William Hill's Gambling Ad Banned

Published: July 9, 2013

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Recently, a television ad developed by William Hill Casino to promote their live casino feature was banned from reaching the public by the Advertising Standards Agency (ASA). The ad was accused of irresponsibly linking gambling to seduction, which involves a breach of the code the agency operates under.

In the commercial, the camera follows the dealer's eyes down to her chest and into a roulette wheel. She then pushes the chips forward towards the screen, and a shot of a card game and the rest of the live dealers as a voice states "Experience a live casino like no other."

The ASA stated that they noted that they considered the focus on the woman's eyes as she looked directly into the camera was used to engage the viewer and could be interpreted as a signal of attraction. They followed by saying that the camera's glance into the woman's cleavage region enhanced the sense of seduction, which was also maintained by the uniforms worn by the female dealers. “Because the ad opened with an engaging shot of the croupier's eyes, showed sensual areas of the women's body and because of the style of outfit worn, we concluded the ad linked gambling to seduction, which was a breach of the Code."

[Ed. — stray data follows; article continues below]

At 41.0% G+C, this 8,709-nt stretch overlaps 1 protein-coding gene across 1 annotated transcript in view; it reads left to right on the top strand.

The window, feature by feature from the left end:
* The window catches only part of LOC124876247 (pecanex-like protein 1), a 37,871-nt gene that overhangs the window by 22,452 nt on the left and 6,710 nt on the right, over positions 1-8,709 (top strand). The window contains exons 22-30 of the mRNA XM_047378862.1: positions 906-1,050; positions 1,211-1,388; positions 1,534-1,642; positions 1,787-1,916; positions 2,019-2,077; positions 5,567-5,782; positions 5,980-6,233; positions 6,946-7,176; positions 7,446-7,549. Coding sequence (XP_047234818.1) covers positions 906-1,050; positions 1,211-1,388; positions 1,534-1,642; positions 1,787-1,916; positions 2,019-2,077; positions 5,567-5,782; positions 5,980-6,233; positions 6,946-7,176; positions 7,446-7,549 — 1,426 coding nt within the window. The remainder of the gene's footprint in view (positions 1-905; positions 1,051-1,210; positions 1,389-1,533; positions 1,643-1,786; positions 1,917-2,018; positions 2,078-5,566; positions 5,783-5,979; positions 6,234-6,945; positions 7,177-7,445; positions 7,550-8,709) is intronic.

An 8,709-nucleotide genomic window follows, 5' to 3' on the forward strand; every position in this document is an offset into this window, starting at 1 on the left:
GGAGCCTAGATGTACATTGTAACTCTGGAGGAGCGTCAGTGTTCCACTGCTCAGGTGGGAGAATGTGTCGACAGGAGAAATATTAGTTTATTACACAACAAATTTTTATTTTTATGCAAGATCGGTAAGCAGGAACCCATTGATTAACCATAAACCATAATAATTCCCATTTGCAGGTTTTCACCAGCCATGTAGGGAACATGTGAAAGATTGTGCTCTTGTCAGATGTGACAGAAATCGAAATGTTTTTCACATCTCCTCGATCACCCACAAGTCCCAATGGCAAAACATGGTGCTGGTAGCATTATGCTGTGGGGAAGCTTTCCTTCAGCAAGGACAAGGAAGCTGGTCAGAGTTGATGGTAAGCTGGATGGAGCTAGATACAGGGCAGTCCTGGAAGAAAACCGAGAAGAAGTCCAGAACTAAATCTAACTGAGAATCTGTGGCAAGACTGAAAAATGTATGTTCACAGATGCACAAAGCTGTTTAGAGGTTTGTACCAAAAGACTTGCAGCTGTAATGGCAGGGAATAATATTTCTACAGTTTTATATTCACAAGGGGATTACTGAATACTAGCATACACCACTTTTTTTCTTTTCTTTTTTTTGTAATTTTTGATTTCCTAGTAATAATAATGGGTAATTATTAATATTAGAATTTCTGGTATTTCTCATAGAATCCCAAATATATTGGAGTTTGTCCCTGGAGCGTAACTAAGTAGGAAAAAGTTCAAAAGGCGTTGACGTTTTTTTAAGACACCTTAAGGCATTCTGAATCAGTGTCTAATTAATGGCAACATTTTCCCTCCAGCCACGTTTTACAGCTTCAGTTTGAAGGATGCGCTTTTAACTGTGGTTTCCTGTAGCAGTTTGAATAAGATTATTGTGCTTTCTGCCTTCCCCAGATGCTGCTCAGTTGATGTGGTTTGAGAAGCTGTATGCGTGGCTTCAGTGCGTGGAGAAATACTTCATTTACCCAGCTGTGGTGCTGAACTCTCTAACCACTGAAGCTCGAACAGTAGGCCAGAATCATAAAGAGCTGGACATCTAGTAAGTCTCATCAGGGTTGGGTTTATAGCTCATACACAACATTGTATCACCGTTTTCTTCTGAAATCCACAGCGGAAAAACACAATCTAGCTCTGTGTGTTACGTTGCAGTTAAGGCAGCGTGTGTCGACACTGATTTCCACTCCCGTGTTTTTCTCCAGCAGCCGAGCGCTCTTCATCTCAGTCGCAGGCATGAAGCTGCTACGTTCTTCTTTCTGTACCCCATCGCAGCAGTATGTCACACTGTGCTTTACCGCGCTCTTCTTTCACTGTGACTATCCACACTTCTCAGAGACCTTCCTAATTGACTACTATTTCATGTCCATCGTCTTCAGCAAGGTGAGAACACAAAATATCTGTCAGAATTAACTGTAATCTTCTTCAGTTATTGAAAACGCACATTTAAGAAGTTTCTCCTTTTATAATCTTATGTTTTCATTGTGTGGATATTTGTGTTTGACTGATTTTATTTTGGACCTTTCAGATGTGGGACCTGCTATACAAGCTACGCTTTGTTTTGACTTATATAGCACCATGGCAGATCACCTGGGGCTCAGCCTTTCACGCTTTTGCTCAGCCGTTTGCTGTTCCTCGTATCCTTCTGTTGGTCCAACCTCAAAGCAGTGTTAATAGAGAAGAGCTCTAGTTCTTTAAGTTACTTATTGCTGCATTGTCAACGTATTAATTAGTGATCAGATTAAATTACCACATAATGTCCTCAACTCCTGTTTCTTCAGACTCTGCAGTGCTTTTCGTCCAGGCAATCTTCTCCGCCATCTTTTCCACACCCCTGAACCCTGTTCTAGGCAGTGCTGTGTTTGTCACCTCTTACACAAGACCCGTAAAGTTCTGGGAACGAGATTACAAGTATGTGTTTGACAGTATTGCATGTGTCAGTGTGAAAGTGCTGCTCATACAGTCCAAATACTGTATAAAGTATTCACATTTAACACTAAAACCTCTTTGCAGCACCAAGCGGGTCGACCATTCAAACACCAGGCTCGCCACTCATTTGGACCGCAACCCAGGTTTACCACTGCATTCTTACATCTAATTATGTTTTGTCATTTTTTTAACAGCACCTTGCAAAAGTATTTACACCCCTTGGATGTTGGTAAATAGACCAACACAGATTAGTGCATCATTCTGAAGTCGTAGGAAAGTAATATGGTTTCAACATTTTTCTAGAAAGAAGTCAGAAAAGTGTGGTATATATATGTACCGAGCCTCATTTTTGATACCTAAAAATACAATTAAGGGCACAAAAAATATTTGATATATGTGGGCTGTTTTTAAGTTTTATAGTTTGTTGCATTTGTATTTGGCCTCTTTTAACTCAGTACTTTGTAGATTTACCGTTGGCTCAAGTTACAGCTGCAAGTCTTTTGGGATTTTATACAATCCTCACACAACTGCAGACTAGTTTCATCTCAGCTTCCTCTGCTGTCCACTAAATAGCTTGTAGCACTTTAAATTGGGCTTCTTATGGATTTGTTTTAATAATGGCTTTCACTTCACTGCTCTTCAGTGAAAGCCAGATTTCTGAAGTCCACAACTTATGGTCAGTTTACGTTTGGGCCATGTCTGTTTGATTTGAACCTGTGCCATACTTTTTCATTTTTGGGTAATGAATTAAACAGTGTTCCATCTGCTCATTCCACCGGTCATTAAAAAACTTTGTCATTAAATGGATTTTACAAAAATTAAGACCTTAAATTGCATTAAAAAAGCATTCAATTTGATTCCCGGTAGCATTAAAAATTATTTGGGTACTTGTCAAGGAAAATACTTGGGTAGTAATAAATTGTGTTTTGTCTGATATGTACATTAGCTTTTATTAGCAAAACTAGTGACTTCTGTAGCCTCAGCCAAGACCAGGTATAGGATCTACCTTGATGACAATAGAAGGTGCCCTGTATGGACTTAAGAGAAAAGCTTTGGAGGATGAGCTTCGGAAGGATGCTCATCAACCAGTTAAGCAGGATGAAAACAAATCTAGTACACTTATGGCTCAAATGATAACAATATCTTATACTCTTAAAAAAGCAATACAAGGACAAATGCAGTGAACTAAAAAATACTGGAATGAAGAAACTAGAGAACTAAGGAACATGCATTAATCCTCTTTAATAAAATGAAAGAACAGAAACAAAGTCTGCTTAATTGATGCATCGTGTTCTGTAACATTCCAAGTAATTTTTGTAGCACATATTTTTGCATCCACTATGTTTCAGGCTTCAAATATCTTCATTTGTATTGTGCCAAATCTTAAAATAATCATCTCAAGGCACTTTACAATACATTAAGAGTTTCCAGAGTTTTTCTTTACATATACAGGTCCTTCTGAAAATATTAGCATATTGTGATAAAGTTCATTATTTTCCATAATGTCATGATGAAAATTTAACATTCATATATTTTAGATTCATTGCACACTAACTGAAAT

William Hill Casino defended itself by claiming that the ad never suggested that gambling could enhance the viewer's sexual success or increase their attractiveness, and that it was never meant to be aired before 9pm. However, the ASA banned the ad from airing again in its current form.

The ad was created by Beatty McGuiness Bungay (BMB), and before airing it was approved by Clearcast, the broadcast advertising clearance body, and their opinion was that since no one is gambling in the commercial there could be no link between sexual success and enhanced attractiveness to gambling in it. A lot of William Hill enthusiasts have claimed that the ad was not inappropriate and the ASA emitted an unfair judgment on it. You can see the ad through this link: Clcik here and decide for yourself. Did William Hill's ad cross too many lines? What is your opinion on this whole case?


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